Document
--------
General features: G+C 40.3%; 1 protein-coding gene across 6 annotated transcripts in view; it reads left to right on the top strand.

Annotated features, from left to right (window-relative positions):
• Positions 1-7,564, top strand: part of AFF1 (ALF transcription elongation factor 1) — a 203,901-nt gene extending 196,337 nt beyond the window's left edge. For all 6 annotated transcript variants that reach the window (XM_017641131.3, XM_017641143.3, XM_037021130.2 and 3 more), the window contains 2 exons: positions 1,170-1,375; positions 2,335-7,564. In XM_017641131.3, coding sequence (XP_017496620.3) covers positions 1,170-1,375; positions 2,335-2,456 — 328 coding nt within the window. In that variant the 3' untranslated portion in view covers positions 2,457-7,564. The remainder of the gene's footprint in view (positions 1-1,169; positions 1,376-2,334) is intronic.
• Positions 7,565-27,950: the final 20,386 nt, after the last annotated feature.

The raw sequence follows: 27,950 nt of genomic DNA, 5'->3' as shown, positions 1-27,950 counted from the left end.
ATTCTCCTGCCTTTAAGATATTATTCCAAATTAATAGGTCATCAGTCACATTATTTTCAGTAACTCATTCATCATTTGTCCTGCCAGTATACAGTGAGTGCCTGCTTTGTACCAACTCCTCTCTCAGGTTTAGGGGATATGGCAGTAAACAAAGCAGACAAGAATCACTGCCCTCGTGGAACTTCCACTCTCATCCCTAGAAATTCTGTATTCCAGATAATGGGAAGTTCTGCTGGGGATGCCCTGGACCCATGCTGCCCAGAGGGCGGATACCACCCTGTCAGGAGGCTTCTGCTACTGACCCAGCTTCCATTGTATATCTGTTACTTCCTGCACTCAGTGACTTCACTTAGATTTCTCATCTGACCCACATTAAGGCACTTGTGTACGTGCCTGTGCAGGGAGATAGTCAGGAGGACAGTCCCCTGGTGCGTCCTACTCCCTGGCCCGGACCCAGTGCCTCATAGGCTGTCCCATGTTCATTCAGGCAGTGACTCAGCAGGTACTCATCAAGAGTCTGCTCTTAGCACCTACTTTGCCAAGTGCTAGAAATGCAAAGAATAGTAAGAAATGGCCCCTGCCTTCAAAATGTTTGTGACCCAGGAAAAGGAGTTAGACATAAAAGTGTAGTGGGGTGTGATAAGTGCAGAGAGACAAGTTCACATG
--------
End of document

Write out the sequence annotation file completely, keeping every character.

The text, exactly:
General features: G+C 40.3%; 1 protein-coding gene across 6 annotated transcripts in view; it reads left to right on the top strand.

Annotated features, from left to right (window-relative positions):
• Positions 1-7,564, top strand: part of AFF1 (ALF transcription elongation factor 1) — a 203,901-nt gene extending 196,337 nt beyond the window's left edge. For all 6 annotated transcript variants that reach the window (XM_017641131.3, XM_017641143.3, XM_037021130.2 and 3 more), the window contains 2 exons: positions 1,170-1,375; positions 2,335-7,564. In XM_017641131.3, coding sequence (XP_017496620.3) covers positions 1,170-1,375; positions 2,335-2,456 — 328 coding nt within the window. In that variant the 3' untranslated portion in view covers positions 2,457-7,564. The remainder of the gene's footprint in view (positions 1-1,169; positions 1,376-2,334) is intronic.
• Positions 7,565-27,950: the final 20,386 nt, after the last annotated feature.

The raw sequence follows: 27,950 nt of genomic DNA, 5'->3' as shown, positions 1-27,950 counted from the left end.
ATTCTCCTGCCTTTAAGATATTATTCCAAATTAATAGGTCATCAGTCACATTATTTTCAGTAACTCATTCATCATTTGTCCTGCCAGTATACAGTGAGTGCCTGCTTTGTACCAACTCCTCTCTCAGGTTTAGGGGATATGGCAGTAAACAAAGCAGACAAGAATCACTGCCCTCGTGGAACTTCCACTCTCATCCCTAGAAATTCTGTATTCCAGATAATGGGAAGTTCTGCTGGGGATGCCCTGGACCCATGCTGCCCAGAGGGCGGATACCACCCTGTCAGGAGGCTTCTGCTACTGACCCAGCTTCCATTGTATATCTGTTACTTCCTGCACTCAGTGACTTCACTTAGATTTCTCATCTGACCCACATTAAGGCACTTGTGTACGTGCCTGTGCAGGGAGATAGTCAGGAGGACAGTCCCCTGGTGCGTCCTACTCCCTGGCCCGGACCCAGTGCCTCATAGGCTGTCCCATGTTCATTCAGGCAGTGACTCAGCAGGTACTCATCAAGAGTCTGCTCTTAGCACCTACTTTGCCAAGTGCTAGAAATGCAAAGAATAGTAAGAAATGGCCCCTGCCTTCAAAATGTTTGTGACCCAGGAAAAGGAGTTAGACATAAAAGTGTAGTGGGGTGTGATAAGTGCAGAGAGACAAGTTCACATG